because release of the accounting of disclosures could alert the 
subject of an investigation of an actual or potential criminal, 
civil, or regulatory violation to the existence of that 
investigation and reveal investigative interest on the part of DHS 
as well as the recipient agency. Disclosure of the accounting would 
therefore present a serious impediment to law enforcement efforts 
and/or efforts to preserve national security. Disclosure of the 
accounting would also permit the individual who is the subject of a 
record to impede the investigation, to tamper with witnesses or 
evidence, and to avoid detection or apprehension, which would 
undermine the entire investigative process.
    (b) From subsection (d) (Access to Records) because access to 
the records contained in this system of records could inform the 
subject of an investigation of an actual or potential criminal, 
civil, or regulatory violation to the existence of that 
investigation and reveal investigative interest on the part of DHS 
or another agency. Access to the records could permit the individual 
who is the subject of a record to impede the investigation, to 
tamper with witnesses or evidence, and to avoid detection or 
apprehension. Amendment of the records could interfere with ongoing 
investigations and law enforcement activities and would impose an 
unreasonable administrative burden by requiring investigations to be 
continually reinvestigated. In addition, permitting access and 
amendment to such information could disclose classified and 
security-sensitive information that could be detrimental to homeland 
security.
    (c) From subsection (e)(1) (Relevancy and Necessity of 
Information) because in the course of investigations into potential 
violations of federal law, the accuracy of information obtained or 
introduced occasionally may be unclear, or the information may not 
be strictly relevant or necessary to a specific investigation. In 
the interests of effective law enforcement, it is appropriate to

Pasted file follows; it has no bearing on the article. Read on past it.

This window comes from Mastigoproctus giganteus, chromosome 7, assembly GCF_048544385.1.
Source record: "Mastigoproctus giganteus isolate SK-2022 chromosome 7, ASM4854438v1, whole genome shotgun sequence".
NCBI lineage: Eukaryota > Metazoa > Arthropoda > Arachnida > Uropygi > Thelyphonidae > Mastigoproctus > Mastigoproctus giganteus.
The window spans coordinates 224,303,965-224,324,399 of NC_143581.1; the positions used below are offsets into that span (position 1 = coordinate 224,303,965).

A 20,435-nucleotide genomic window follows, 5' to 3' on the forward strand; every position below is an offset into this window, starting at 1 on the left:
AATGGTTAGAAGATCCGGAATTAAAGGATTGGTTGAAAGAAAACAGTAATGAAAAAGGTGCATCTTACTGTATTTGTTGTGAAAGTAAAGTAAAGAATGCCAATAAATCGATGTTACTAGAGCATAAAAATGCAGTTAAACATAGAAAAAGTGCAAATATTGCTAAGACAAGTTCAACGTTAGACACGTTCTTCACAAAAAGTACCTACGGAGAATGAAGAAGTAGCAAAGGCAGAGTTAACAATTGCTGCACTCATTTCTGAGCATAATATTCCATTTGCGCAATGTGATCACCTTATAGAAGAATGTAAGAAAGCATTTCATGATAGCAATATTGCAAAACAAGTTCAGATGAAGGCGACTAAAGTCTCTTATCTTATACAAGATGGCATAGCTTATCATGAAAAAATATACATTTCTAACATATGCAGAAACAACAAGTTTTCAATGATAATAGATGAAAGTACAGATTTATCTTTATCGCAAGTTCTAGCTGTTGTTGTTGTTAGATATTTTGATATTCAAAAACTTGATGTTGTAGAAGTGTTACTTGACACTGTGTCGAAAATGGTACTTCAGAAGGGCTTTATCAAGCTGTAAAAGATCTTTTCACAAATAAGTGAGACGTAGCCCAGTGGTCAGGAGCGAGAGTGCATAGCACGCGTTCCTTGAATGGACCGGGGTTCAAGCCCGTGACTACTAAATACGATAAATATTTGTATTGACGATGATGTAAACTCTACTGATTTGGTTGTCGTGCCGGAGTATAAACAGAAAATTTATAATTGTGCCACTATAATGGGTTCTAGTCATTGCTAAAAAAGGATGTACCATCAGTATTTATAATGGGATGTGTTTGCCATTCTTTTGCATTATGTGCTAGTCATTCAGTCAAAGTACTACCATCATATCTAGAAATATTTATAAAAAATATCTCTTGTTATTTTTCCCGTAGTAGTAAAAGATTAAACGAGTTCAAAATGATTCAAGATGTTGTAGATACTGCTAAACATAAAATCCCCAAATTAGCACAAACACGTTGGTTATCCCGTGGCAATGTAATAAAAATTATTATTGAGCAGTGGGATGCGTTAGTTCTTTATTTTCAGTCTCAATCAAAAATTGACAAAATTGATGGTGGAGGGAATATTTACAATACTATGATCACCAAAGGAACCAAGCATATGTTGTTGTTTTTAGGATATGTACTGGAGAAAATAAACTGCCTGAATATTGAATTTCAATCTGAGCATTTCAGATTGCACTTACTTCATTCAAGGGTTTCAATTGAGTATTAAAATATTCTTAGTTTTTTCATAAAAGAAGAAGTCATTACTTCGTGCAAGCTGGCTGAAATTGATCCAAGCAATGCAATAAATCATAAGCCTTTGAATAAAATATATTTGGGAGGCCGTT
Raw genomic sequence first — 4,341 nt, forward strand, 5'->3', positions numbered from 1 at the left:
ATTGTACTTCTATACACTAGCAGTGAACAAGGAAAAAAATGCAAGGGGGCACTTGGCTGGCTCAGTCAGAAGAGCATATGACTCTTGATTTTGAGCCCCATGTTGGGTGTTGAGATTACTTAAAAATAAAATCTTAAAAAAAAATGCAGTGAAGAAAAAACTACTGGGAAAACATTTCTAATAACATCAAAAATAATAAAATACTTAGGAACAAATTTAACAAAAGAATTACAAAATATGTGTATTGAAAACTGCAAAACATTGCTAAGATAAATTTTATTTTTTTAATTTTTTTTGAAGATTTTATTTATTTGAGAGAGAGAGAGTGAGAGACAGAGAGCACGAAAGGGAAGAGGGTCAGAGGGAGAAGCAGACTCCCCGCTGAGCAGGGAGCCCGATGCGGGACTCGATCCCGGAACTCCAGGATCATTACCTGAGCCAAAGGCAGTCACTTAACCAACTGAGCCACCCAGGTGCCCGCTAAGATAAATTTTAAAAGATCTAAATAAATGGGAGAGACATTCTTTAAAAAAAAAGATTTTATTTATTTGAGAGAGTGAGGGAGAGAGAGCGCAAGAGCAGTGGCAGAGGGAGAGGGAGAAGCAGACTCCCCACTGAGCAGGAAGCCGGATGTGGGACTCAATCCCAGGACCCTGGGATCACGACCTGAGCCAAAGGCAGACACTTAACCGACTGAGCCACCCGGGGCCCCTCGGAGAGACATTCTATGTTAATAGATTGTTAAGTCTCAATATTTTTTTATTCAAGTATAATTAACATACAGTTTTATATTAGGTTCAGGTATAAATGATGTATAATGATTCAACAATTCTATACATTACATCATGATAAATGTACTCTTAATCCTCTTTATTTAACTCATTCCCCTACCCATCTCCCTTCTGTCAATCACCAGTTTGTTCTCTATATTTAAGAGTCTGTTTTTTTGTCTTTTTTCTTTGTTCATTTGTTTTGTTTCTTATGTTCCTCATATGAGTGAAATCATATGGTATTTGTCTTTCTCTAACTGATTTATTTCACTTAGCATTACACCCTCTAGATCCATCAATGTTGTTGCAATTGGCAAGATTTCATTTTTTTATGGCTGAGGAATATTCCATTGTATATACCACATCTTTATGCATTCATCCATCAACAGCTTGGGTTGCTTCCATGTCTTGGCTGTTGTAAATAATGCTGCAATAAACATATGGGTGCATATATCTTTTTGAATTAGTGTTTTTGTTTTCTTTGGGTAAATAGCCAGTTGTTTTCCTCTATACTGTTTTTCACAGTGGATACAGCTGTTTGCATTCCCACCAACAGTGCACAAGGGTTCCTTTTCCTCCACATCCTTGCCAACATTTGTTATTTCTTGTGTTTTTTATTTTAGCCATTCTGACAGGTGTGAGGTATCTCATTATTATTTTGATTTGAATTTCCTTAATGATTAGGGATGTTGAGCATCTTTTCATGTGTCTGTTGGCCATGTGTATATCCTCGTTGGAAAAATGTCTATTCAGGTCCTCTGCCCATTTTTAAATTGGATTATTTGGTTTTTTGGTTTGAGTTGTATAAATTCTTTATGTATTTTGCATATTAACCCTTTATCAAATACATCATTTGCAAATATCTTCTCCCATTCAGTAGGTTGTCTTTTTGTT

retain all information that may aid in establishing patterns of 
unlawful activity.
    (d) From subsection (e)(2) (Collection of Information from 
Individuals) because requiring that information be collected from 
the subject of an investigation would alert the subject to the 
nature or existence of the investigation, thereby interfering with 
that investigation and related law enforcement activities.
    (e) From subsection (e)(3) (Notice to Individuals) because 
providing such detailed information could impede law enforcement by 
compromising the existence of a confidential investigation or reveal 
the identity of witnesses or confidential informants.
    (f) From subsections (e)(4)(G), (e)(4)(H), and (e)(4)(I) (Agency 
Requirements) and (f) (Agency Rules), because portions of this 
system are exempt from the individual access provisions of 
subsection (d) for the reasons noted above, and therefore DHS is not 
required to establish requirements, rules, or procedures with 
respect to such access. Providing notice to individuals with respect 
to existence of records pertaining to them in the system of records 
or otherwise setting up procedures pursuant to which individuals may 
access and view records pertaining to themselves in the system would 
undermine investigative efforts and reveal the identities of 
witnesses, and potential witnesses, and confidential informants.
    (g) From subsection (e)(5) (Collection of Information) because 
with the collection of information for law enforcement purposes, it 
is impossible to determine in advance what information is accurate, 
relevant, timely, and complete. Compliance with subsection (e)(5) 
would preclude DHS agents from using their investigative training 
and exercise of good judgment to both conduct and report on 
investigations.
    (h) From subsection (e)(8) (Notice on Individuals) because 
compliance would interfere with DHS's ability to obtain, serve, and 
issue subpoenas, warrants, and other law enforcement mechanisms that 
may be filed under seal and could result in disclosure of 
investigative techniques, procedures, and evidence.
    (i) From subsection (g)(1) (Civil Remedies) to the extent that 
the system is exempt from other specific subsections of the Privacy 
Act.

Mary Ellen Callahan,
Chief Privacy Officer, Department of Homeland Security.
[FR Doc. 2012-12395 Filed 5-22-12; 8:45 am]
BILLING CODE 9110-06-P